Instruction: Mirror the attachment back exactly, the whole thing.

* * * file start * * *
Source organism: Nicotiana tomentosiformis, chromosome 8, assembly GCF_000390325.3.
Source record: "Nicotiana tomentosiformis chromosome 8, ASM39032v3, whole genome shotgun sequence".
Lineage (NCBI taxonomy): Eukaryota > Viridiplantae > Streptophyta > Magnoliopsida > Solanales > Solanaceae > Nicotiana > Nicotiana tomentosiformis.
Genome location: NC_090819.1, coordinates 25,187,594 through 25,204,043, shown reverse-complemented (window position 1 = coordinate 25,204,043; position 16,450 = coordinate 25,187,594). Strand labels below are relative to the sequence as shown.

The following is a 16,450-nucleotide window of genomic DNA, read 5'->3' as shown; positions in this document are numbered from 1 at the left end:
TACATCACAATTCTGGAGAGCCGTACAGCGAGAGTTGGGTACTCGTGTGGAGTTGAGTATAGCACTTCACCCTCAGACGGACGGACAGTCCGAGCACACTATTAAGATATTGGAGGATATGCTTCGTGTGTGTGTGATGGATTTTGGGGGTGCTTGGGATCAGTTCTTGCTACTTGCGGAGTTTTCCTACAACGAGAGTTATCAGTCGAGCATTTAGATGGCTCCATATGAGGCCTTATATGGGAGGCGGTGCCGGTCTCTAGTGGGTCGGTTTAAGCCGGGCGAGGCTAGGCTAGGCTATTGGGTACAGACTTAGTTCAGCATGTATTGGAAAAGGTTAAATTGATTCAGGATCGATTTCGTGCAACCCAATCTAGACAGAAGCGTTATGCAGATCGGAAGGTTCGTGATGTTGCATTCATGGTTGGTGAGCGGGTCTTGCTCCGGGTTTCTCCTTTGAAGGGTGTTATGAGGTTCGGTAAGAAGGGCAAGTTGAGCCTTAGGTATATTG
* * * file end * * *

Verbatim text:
Source organism: Nicotiana tomentosiformis, chromosome 8, assembly GCF_000390325.3.
Source record: "Nicotiana tomentosiformis chromosome 8, ASM39032v3, whole genome shotgun sequence".
Lineage (NCBI taxonomy): Eukaryota > Viridiplantae > Streptophyta > Magnoliopsida > Solanales > Solanaceae > Nicotiana > Nicotiana tomentosiformis.
Genome location: NC_090819.1, coordinates 25,187,594 through 25,204,043, shown reverse-complemented (window position 1 = coordinate 25,204,043; position 16,450 = coordinate 25,187,594). Strand labels below are relative to the sequence as shown.

The following is a 16,450-nucleotide window of genomic DNA, read 5'->3' as shown; positions in this document are numbered from 1 at the left end:
TACATCACAATTCTGGAGAGCCGTACAGCGAGAGTTGGGTACTCGTGTGGAGTTGAGTATAGCACTTCACCCTCAGACGGACGGACAGTCCGAGCACACTATTAAGATATTGGAGGATATGCTTCGTGTGTGTGTGATGGATTTTGGGGGTGCTTGGGATCAGTTCTTGCTACTTGCGGAGTTTTCCTACAACGAGAGTTATCAGTCGAGCATTTAGATGGCTCCATATGAGGCCTTATATGGGAGGCGGTGCCGGTCTCTAGTGGGTCGGTTTAAGCCGGGCGAGGCTAGGCTAGGCTATTGGGTACAGACTTAGTTCAGCATGTATTGGAAAAGGTTAAATTGATTCAGGATCGATTTCGTGCAACCCAATCTAGACAGAAGCGTTATGCAGATCGGAAGGTTCGTGATGTTGCATTCATGGTTGGTGAGCGGGTCTTGCTCCGGGTTTCTCCTTTGAAGGGTGTTATGAGGTTCGGTAAGAAGGGCAAGTTGAGCCTTAGGTATATTG